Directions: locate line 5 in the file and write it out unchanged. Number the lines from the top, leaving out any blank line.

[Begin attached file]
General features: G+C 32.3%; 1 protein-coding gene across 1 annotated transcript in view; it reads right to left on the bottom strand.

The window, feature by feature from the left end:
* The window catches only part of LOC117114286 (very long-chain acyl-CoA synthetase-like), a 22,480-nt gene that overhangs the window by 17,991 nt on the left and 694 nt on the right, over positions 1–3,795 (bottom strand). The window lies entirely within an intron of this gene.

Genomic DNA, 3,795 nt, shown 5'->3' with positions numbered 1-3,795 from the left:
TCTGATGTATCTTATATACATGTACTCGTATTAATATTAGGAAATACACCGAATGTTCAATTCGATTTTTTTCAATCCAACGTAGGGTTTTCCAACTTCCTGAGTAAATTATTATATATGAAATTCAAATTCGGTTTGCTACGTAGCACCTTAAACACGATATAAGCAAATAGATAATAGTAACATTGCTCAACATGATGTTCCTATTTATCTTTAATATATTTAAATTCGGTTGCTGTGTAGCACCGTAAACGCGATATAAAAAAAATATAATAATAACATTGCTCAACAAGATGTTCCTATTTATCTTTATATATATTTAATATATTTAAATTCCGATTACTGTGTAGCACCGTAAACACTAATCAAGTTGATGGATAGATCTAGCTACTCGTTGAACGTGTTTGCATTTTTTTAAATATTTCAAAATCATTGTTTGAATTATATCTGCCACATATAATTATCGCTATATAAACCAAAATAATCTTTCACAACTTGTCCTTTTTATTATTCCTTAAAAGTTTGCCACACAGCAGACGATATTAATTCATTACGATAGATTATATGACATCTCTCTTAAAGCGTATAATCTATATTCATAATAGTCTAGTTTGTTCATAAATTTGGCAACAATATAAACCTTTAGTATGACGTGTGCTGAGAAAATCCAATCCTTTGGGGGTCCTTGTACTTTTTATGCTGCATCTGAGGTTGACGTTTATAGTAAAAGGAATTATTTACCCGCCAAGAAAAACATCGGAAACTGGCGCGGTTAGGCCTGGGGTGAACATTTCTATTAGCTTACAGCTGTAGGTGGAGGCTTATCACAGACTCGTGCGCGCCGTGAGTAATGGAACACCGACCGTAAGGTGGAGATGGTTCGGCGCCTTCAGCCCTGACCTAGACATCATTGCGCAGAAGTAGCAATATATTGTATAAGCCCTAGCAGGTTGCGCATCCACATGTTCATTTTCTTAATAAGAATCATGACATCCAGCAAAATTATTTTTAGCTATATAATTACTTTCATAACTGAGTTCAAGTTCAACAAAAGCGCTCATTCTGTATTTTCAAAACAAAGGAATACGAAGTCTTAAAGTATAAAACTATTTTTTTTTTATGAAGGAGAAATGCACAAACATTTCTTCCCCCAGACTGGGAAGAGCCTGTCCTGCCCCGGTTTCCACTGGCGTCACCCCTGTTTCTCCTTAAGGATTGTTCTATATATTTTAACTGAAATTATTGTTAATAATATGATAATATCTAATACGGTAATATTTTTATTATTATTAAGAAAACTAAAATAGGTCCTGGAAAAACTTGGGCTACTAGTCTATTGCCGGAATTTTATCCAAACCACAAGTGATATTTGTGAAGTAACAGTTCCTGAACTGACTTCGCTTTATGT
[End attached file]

TCTGATGTATCTTATATACATGTACTCGTATTAATATTAGGAAATACACCGAATGTTCAATTCGATTTTTTTCAATCCAACGTAGGGTTTTCCAACTTCCTGAGTAAATTATTATATATGAAATTCAAATTCGGTTTGCTACGTAGCACCTTAAACACGATATAAGCAAATAGATAATAGTAACATTGCTCAACATGATGTTCCTATTTATCTTTAATATATTTAAATTCGGTTGCTGTGTAGCACCGTAAACGCGATATAAAAAAAATATAATAATAACATTGCTCAACAAGATGTTCCTATTTATCTTTATATATATTTAATATATTTAAATTCCGATTACTGTGTAGCACCGTAAACACTAATCAAGTTGATGGATAGATCTAGCTACTCGTTGAACGTGTTTGCATTTTTTTAAATATTTCAAAATCATTGTTTGAATTATATCTGCCACATATAATTATCGCTATATAAACCAAAATAATCTTTCACAACTTGTCCTTTTTATTATTCCTTAAAAGTTTGCCACACAGCAGACGATATTAATTCATTACGATAGATTATATGACATCTCTCTTAAAGCGTATAATCTATATTCATAATAGTCTAGTTTGTTCATAAATTTGGCAACAATATAAACCTTTAGTATGACGTGTGCTGAGAAAATCCAATCCTTTGGGGGTCCTTGTACTTTTTATGCTGCATCTGAGGTTGACGTTTATAGTAAAAGGAATTATTTACCCGCCAAGAAAAACATCGGAAACTGGCGCGGTTAGGCCTGGGGTGAACATTTCTATTAGCTTACAGCTGTAGGTGGAGGCTTATCACAGACTCGTGCGCGCCGTGAGTAATGGAACACCGACCGTAAGGTGGAGATGGTTCGGCGCCTTCAGCCCTGACCTAGACATCATTGCGCAGAAGTAGCAATATATTGTATAAGCCCTAGCAGGTTGCGCATCCACATGTTCATTTTCTTAATAAGAATCATGACATCCAGCAAAATTATTTTTAGCTATATAATTACTTTCATAACTGAGTTCAAGTTCAACAAAAGCGCTCATTCTGTATTTTCAAAACAAAGGAATACGAAGTCTTAAAGTATAAAACTATTTTTTTTTTATGAAGGAGAAATGCACAAACATTTCTTCCCCCAGACTGGGAAGAGCCTGTCCTGCCCCGGTTTCCACTGGCGTCACCCCTGTTTCTCCTTAAGGATTGTTCTATATATTTTAACTGAAATTATTGTTAATAATATGATAATATCTAATACGGTAATATTTTTATTATTATTAAGAAAACTAAAATAGGTCCTGGAAAAACTTGGGCTACTAGTCTATTGCCGGAATTTTATCCAAACCACAAGTGATATTTGTGAAGTAACAGTTCCTGAACTGACTTCGCTTTATGT